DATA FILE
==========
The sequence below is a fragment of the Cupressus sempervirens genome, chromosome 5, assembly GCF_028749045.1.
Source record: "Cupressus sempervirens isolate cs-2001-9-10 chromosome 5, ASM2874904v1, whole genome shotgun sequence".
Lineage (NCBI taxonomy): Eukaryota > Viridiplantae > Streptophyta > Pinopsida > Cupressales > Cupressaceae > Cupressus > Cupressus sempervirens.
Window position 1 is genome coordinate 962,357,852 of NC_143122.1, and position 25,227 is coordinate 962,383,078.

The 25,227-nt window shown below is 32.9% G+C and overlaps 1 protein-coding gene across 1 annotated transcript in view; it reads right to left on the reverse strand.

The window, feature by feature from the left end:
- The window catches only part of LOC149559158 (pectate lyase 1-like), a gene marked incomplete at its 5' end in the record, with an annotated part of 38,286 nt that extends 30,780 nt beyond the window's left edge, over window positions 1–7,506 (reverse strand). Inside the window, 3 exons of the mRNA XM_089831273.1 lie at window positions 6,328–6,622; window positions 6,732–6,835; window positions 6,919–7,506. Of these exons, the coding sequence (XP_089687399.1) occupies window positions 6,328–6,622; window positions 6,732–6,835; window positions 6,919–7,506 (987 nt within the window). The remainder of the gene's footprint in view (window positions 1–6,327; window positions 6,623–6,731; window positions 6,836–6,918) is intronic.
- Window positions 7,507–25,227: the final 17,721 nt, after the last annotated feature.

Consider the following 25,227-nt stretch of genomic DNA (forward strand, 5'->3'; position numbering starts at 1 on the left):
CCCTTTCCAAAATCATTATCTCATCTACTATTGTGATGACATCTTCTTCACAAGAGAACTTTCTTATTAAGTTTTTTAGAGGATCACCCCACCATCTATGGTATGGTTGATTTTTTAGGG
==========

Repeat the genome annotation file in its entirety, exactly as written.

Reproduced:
The sequence below is a fragment of the Cupressus sempervirens genome, chromosome 5, assembly GCF_028749045.1.
Source record: "Cupressus sempervirens isolate cs-2001-9-10 chromosome 5, ASM2874904v1, whole genome shotgun sequence".
Lineage (NCBI taxonomy): Eukaryota > Viridiplantae > Streptophyta > Pinopsida > Cupressales > Cupressaceae > Cupressus > Cupressus sempervirens.
Window position 1 is genome coordinate 962,357,852 of NC_143122.1, and position 25,227 is coordinate 962,383,078.

The 25,227-nt window shown below is 32.9% G+C and overlaps 1 protein-coding gene across 1 annotated transcript in view; it reads right to left on the reverse strand.

The window, feature by feature from the left end:
- The window catches only part of LOC149559158 (pectate lyase 1-like), a gene marked incomplete at its 5' end in the record, with an annotated part of 38,286 nt that extends 30,780 nt beyond the window's left edge, over window positions 1–7,506 (reverse strand). Inside the window, 3 exons of the mRNA XM_089831273.1 lie at window positions 6,328–6,622; window positions 6,732–6,835; window positions 6,919–7,506. Of these exons, the coding sequence (XP_089687399.1) occupies window positions 6,328–6,622; window positions 6,732–6,835; window positions 6,919–7,506 (987 nt within the window). The remainder of the gene's footprint in view (window positions 1–6,327; window positions 6,623–6,731; window positions 6,836–6,918) is intronic.
- Window positions 7,507–25,227: the final 17,721 nt, after the last annotated feature.

Consider the following 25,227-nt stretch of genomic DNA (forward strand, 5'->3'; position numbering starts at 1 on the left):
CCCTTTCCAAAATCATTATCTCATCTACTATTGTGATGACATCTTCTTCACAAGAGAACTTTCTTATTAAGTTTTTTAGAGGATCACCCCACCATCTATGGTATGGTTGATTTTTTAGGG